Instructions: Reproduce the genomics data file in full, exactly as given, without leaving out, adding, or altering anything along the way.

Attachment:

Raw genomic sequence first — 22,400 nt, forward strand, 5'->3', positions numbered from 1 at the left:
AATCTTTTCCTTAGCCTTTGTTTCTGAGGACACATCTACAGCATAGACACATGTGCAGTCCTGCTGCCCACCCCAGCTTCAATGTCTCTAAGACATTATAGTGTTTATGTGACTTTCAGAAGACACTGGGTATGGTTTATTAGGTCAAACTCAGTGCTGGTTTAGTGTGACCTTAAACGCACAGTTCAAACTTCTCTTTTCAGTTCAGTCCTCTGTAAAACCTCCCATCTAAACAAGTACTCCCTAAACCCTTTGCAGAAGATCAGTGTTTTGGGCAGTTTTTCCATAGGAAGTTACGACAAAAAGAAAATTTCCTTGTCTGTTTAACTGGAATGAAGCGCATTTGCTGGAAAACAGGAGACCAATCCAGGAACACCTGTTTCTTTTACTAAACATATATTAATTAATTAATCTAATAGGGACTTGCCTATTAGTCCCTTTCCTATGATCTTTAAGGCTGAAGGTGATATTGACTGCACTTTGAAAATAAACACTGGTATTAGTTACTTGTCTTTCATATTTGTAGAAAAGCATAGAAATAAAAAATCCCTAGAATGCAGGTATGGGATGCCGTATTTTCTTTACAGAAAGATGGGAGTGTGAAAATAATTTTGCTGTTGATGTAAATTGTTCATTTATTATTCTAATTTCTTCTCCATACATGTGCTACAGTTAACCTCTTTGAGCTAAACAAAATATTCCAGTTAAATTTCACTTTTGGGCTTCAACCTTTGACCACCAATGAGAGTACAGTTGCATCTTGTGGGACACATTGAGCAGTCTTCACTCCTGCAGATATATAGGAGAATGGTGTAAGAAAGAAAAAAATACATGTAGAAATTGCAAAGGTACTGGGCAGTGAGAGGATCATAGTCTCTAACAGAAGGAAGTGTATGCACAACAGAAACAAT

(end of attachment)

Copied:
Raw genomic sequence first — 22,400 nt, forward strand, 5'->3', positions numbered from 1 at the left:
AATCTTTTCCTTAGCCTTTGTTTCTGAGGACACATCTACAGCATAGACACATGTGCAGTCCTGCTGCCCACCCCAGCTTCAATGTCTCTAAGACATTATAGTGTTTATGTGACTTTCAGAAGACACTGGGTATGGTTTATTAGGTCAAACTCAGTGCTGGTTTAGTGTGACCTTAAACGCACAGTTCAAACTTCTCTTTTCAGTTCAGTCCTCTGTAAAACCTCCCATCTAAACAAGTACTCCCTAAACCCTTTGCAGAAGATCAGTGTTTTGGGCAGTTTTTCCATAGGAAGTTACGACAAAAAGAAAATTTCCTTGTCTGTTTAACTGGAATGAAGCGCATTTGCTGGAAAACAGGAGACCAATCCAGGAACACCTGTTTCTTTTACTAAACATATATTAATTAATTAATCTAATAGGGACTTGCCTATTAGTCCCTTTCCTATGATCTTTAAGGCTGAAGGTGATATTGACTGCACTTTGAAAATAAACACTGGTATTAGTTACTTGTCTTTCATATTTGTAGAAAAGCATAGAAATAAAAAATCCCTAGAATGCAGGTATGGGATGCCGTATTTTCTTTACAGAAAGATGGGAGTGTGAAAATAATTTTGCTGTTGATGTAAATTGTTCATTTATTATTCTAATTTCTTCTCCATACATGTGCTACAGTTAACCTCTTTGAGCTAAACAAAATATTCCAGTTAAATTTCACTTTTGGGCTTCAACCTTTGACCACCAATGAGAGTACAGTTGCATCTTGTGGGACACATTGAGCAGTCTTCACTCCTGCAGATATATAGGAGAATGGTGTAAGAAAGAAAAAAATACATGTAGAAATTGCAAAGGTACTGGGCAGTGAGAGGATCATAGTCTCTAACAGAAGGAAGTGTATGCACAACAGAAACAAT